Aug 14, 2006

"WORK IS A FOUR LETTER WORD...?"

My reading last night at Red Eyes went wonderfully. Friends came out to show some love, I made a few new friends, sold some books, signed some books and had a wonderfully funny introduction by Leah Jones, who gave a better account of the introduction than I can even begin to on her blog this morning. I was glad to read it, and to read that it made her itchy to get back into stand-up comedy again.

The guy working at Red Eyes had not been told by the manager that there was a reading last night, so I caught him off guard. He skeptically asked many questions of me, told me he was a writer himself, looked a little sad/frustrated, then picked up a copy of Three Fallen Women and looked it over before saying his agent has manuscripts for both of his novels and has not sold them. Ah, source of sadness/frustration discovered. He still seemed pissed to have a reading on what he was probably counting on to be a quiet night, so I tried to smooth things over by asking about his novels, then complimented his really gorgeous forearm tattoo, but didn't seem to get very far. He drilled me again about selling/publishing and implied plenty by suggesting I am published because I'm "more marketable" than a "middle-class white man" like him.

Look, I don't want to make any bad blood here, I'm just a little uncomfortable because I've seen a lot of this. Nevermind that I worked and wrote and climbed the walls and was poor and bored and overqualified for crappy mindless jobs and felt unchallenged for a long time before getting my freelance writing mojo working. Nevermind that I worked my ass off to stay freelance for a long time before Three Fallen Women was pulished. Nevermind that I lived and breathed that novel until it was something I was proud of. Nevermind that I carried it around for a few years before anything ever happened. Nevermind that I read and wrote every free moment I could. Nevermind that I could be accused of plenty in this world, but I can never be accused of not being a hard worker.

So, to imply that maybe none of that mattered was laughable. We all know that a man would never have been doubted. I hate to play the sexism card, but I'm going to have to. A man would never have been questioned. Everyone would assume he sold his novel on merit and hard work and nobody would ever wonder if maybe T&A or good cheekbones counted in the lit world.

I got over it. It's just that thing I always run into. Constructive versus destructive. I'm pretty straightforward and I want everyone to do well and I don't think there is a limited supply of happiness in the world. It doesn't kill anyone to be supportive of someone else. That's all. Optimism isn't cool and maybe it never will be, but it's simpler, more direct and makes a lot more sense to me than negativity does.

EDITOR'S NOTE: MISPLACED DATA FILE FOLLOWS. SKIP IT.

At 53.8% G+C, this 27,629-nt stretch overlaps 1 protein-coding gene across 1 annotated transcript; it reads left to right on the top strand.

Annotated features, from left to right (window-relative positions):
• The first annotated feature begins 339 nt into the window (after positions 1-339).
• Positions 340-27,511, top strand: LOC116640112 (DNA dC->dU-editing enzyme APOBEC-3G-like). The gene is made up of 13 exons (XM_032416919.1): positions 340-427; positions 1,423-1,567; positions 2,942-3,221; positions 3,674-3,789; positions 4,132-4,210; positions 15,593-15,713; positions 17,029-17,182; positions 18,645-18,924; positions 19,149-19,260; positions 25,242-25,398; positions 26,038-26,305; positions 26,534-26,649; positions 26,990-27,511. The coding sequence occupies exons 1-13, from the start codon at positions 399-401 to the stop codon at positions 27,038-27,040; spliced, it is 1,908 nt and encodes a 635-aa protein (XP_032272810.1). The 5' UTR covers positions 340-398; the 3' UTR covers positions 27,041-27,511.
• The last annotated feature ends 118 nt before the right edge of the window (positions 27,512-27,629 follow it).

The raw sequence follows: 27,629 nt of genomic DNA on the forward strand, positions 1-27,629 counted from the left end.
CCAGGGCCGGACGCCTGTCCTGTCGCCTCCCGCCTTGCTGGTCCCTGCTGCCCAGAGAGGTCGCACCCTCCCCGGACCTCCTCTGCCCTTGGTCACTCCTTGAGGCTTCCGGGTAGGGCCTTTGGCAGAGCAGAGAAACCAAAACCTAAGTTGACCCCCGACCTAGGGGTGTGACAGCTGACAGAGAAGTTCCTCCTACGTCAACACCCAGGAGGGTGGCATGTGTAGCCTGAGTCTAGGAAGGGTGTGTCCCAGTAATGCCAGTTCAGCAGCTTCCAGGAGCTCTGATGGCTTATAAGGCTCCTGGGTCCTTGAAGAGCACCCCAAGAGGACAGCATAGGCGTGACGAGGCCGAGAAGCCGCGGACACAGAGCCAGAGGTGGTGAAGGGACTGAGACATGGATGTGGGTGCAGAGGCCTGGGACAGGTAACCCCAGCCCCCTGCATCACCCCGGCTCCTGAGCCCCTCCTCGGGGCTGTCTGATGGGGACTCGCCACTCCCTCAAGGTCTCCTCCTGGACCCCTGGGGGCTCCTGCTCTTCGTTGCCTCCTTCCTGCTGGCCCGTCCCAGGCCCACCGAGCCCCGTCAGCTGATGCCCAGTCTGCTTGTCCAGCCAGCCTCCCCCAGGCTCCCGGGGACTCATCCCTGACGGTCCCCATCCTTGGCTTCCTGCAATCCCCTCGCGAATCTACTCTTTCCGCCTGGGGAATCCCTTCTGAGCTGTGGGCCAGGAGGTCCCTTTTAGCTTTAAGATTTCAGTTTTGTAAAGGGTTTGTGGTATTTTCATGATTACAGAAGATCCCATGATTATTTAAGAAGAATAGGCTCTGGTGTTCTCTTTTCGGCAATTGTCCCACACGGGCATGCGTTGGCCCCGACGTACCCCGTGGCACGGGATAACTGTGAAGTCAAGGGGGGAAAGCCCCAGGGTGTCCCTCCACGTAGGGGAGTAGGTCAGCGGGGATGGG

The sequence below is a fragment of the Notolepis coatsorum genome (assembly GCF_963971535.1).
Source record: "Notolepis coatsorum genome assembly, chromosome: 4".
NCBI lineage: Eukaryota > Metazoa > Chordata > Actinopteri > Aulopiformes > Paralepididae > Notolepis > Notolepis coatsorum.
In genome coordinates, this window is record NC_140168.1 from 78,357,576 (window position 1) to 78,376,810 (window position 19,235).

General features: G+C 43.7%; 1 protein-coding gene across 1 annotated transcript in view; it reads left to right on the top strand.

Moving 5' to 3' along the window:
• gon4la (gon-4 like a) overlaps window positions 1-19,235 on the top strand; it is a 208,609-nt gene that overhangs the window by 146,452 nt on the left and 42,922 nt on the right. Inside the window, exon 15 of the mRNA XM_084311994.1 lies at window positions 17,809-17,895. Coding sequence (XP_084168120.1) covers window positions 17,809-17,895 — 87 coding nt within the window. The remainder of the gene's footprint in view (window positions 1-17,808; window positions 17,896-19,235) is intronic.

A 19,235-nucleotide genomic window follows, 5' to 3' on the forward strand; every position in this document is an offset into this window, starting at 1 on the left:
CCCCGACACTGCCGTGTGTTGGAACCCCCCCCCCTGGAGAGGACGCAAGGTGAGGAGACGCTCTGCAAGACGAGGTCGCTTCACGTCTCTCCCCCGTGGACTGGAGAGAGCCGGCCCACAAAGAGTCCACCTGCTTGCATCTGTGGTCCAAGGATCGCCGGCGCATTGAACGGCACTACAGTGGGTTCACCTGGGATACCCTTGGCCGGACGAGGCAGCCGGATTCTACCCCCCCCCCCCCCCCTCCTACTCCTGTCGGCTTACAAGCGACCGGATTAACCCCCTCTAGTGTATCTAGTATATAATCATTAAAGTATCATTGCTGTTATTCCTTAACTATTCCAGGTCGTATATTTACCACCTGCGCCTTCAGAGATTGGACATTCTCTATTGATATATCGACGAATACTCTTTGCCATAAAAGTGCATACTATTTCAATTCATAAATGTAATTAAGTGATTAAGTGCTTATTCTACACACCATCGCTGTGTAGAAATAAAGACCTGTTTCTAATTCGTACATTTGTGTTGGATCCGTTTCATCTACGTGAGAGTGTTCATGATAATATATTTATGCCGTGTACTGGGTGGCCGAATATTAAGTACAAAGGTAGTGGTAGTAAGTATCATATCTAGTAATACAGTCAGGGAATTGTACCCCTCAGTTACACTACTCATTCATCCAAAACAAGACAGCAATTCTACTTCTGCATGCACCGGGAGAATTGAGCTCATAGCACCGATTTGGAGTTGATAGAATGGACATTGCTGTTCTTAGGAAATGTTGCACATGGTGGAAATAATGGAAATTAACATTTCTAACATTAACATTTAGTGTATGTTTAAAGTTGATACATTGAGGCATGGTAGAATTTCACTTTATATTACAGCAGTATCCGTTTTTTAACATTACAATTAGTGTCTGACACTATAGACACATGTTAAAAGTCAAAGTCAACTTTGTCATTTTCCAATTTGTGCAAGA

A moment later, a friendly face that I see in this place all the time and always chat with arrived for the reading. I smiled and thanked him for coming and we talked about my last couple of blog posts. He said, "You know, I catch all the references on your blog, but there was one the other day I didn't. Felch? What is that?"

Pause. I had said "felch" on my blog! Just the other day, I saw a "Felch Street" while driving to a reading. The twelve-year-old in me thought it was hilarious, so I blogged about it.

I was caught so off guard, all I could do was laugh. I asked if he really wanted me to tell him, but then couldn't compose myself and had to get the guy working there to explain. He did an excellent job, keeping his description very clinical and professional, but man, oh man, there were a few moments of stunned silence among the small group who was starting to gather. Last question I expected, to say the least.

Anyway, the reading went really well, the guy working there sat with his back to the stage the entire time (I don't know if by accident or on purpose, but I noticed it) the Q&A went really well, and I realize now, looking at the pics, that I really need a haircut and I really need to stop being photographed in this green t-shirt. People are going to think it's the only one I own. What self-respecting clean freak would let people believe she wears the same shirt all the time? Well, okay, I would.



And, naturally, Albert Einstein was there.



My kitty is purring on the center of my yoga mat, patiently awaiting me. He, for whatever reason, is drawn to my yoga mat, even curling up on the corner or under my feet while I'm using it. Yoga beckons.

2 comments:

leah said...

Or... it needs to be your signature shirt.

That is just his scarcity thinking. As if your publishing has ANYTHING to do with his publishing.

Ack!

If nothing else, we brought some damn good publishing energy in that last night and he should have soaked it up.

James said...

Huh. Well, if it's any consolation, nobody at SNM knew what you looked like when you submitted TFW.